February 28, 2002
By Betty VanNewirk

Frostburg is a community in which people work together to achieve common goals. We have a swimming pool dug by hand by volunteers, a library that began with curbside contributions, a museum where donated artifacts have been organized and exhibited by volunteers; the list goes on. Now we have a community auditorium – the final payment on the Palace Theatre mortgage was made in February!

From the time when Dreamland, a nickelodeon, was opened on that site in 1906, the theatre was a focal point on Frostburg’s Main Street. It was touted as the most beautiful movie house west of Baltimore; it attracted large audiences with Penny Night; and the popcorn tasted as good as it smelled in the lobby. It couldn’t, however, compete with theaters that could hire one projectionist to serve four screens, and it closed its doors in December of 1981.

More than two years later, while the building was deteriorating behind its for sale sign, Meg Faulk wondered whether it would be possible to acquire it as a community auditorium. Out of curiosity, I took the question to the real estate agent, and suddenly Meg, her daughter, Gretchen, and I had each written checks for $200 to obtain an option on the property.

In the next few months we checked with building contractors (yes, the building was sound), with bankers (yes, they would lend us a percentage of the purchase price), and with people of Hagerstown and Frederick who had bought old movie theaters. We accepted Hagerstown’s advice to incorporate as Citizens to Save the Palace Theatre, but we rejected a suggestion from officials in Frederick. There we were advised to identify the wealthy people in town, invite them to a cocktail party, and promise to rename the theatre in honor of the person who made the largest contribution. But Frostburg is not Frederick! Instead, we turned to ordinary people, inviting anyone who pledged $10 a year to become a member of our organization. Larger donations promoted the giver to the status of “Sponsor” or “Benefactor.”

Money was raised in other ways as well. The Frostburg Community Theatre replaced about ten rows of seats with a temporary stage and put on a series of plays that brought money into the ticket booth. Benefit movies (16mm versions) were profitable. Jazz combos and barbershop choruses were fund-raisers and admission fees were augmented by the sale of popcorn and soft drinks in the lobby. The Spates family, who owned the property, generously allowed us to use it while we attempted to raise the money for its purchase. We paid for the utilities, but they came to our rescue when the furnace balked, or the lettering on the marquee needed to be changed.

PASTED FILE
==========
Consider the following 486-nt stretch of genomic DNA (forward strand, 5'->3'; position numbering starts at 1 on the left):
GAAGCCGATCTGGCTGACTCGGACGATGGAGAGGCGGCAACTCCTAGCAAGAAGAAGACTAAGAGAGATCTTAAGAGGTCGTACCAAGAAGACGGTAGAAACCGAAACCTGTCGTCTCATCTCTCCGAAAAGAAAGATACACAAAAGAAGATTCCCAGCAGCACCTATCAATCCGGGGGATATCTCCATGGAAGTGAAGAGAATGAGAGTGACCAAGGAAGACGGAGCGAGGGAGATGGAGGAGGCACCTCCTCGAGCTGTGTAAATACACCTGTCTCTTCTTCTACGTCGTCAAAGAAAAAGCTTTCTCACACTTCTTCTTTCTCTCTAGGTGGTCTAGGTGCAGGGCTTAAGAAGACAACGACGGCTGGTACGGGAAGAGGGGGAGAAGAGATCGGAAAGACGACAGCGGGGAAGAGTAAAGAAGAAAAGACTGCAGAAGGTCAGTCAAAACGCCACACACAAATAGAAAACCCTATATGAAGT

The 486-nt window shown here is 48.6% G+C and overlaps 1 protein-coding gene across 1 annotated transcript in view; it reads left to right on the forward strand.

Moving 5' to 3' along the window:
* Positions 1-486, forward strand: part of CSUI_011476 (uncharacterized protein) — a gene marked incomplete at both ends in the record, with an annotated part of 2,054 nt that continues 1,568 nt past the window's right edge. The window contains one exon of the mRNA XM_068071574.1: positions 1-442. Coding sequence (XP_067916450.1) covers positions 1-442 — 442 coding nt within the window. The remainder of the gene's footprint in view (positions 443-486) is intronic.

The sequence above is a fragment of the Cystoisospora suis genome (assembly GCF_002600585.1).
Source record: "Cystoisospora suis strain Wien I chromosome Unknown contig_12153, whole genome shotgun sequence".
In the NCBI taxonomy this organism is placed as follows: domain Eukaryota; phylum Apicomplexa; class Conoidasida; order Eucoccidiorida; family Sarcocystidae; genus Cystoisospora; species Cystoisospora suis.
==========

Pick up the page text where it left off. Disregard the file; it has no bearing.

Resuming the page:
In spite of skeptics who thought we’d never make it, we were able to buy the theatre in 1987. Payments on the mortgage could be made from rentals of the second floor apartments, which were renovated with new heating systems, stoves, refrigerators, and carpeting.

It is impossible to count the number of people who have been involved in the Palace project. Boys from the vo-tech school rewired the theatre, gaining experience beyond what they would have had in an ordinary classroom. The old marquee was used as a pattern for a new one, made by the Kenney Signs Company. Updated restrooms, handicapped accessible, were installed. Fraternity members from FSU manned the concession stand in the lobby, changed the lettering on the marquee, and polished brass fittings on the doors. Still others contributed to a telethon, stuffed envelopes for mailings, vacuumed up spilled popcorn, and scraped chewing gum off the floor.

The Frostburg Palace Theatre has a board made up of volunteers, and three trustees, representing the Business and Professional Association, the Mayor and Council, and the citizens of Frostburg. It is strictly non-profit. Now, after 15 years, we have made our last mortgage payment. The Palace belongs to the people of Frostburg! Any suggestions about how YOU and your neighbors can use and enjoy the facilities will be very much appreciated.

But first, we want to have a gala mortgage-burning ceremony. The people of Frostburg are invited to come together at the Palace on Monday, March 18, at 8 o’clock to celebrate.

Frostburg volunteers have done it again!

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